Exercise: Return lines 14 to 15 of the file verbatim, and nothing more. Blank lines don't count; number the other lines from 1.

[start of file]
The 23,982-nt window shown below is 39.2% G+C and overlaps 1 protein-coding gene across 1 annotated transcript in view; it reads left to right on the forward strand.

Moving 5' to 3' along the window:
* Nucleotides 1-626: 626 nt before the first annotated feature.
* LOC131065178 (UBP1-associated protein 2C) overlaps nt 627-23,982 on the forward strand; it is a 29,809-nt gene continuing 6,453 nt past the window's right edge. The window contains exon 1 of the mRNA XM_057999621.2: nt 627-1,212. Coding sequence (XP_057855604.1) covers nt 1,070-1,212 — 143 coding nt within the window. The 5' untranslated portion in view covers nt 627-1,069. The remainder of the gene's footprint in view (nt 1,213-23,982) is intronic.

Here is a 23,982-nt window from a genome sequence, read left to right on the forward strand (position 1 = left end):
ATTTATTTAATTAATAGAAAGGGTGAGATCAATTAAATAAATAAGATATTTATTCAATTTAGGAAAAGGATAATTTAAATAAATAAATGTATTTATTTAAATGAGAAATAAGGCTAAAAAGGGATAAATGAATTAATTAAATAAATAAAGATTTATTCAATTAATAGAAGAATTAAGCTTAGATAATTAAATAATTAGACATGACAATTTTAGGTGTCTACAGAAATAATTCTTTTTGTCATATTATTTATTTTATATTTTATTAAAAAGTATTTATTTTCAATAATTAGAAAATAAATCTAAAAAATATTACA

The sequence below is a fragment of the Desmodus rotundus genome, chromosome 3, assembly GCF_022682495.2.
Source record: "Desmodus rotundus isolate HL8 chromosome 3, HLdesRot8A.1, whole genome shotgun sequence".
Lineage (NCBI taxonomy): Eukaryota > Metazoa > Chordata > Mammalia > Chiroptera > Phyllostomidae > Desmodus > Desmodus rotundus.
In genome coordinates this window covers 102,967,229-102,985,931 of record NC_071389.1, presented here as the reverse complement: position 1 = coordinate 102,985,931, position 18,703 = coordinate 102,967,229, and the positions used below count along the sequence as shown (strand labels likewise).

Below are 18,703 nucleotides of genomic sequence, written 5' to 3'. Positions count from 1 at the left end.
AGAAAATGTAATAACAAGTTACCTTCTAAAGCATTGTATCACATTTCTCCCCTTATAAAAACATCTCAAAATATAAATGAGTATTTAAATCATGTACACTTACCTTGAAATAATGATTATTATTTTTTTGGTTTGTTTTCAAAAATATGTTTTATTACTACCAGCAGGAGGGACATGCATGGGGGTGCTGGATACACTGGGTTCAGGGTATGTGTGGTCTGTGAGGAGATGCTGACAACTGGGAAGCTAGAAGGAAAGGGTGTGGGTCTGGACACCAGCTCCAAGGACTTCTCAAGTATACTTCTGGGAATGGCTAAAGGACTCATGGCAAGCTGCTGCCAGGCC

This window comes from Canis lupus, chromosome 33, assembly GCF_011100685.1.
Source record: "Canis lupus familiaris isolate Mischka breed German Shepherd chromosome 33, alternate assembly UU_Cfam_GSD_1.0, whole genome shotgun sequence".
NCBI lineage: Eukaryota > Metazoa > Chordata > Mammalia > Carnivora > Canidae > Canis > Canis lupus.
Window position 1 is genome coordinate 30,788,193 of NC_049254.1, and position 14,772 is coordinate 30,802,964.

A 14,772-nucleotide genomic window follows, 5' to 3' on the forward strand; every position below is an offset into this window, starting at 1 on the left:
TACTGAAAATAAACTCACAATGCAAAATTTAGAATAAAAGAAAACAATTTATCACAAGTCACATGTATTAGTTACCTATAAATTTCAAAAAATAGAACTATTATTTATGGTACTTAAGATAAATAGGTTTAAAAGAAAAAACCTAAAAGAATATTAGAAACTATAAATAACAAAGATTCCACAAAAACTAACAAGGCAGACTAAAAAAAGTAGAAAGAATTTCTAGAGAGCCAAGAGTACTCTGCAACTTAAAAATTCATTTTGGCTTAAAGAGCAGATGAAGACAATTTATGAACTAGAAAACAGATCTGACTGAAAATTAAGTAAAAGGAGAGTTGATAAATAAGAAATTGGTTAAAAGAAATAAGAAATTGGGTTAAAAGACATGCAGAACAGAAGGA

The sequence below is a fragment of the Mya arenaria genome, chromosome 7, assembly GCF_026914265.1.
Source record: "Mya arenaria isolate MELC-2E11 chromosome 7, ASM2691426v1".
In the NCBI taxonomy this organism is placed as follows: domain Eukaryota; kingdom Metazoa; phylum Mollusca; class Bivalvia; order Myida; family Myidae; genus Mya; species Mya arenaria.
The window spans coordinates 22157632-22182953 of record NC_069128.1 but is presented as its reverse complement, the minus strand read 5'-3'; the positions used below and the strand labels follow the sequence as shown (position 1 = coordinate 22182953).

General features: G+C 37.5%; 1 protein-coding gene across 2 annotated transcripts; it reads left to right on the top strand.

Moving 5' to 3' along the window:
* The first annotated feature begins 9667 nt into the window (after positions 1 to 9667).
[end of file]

Source record: "Canis lupus familiaris isolate Mischka breed German Shepherd chromosome 33, alternate assembly UU_Cfam_GSD_1.0, whole genome shotgun sequence".
NCBI lineage: Eukaryota > Metazoa > Chordata > Mammalia > Carnivora > Canidae > Canis > Canis lupus.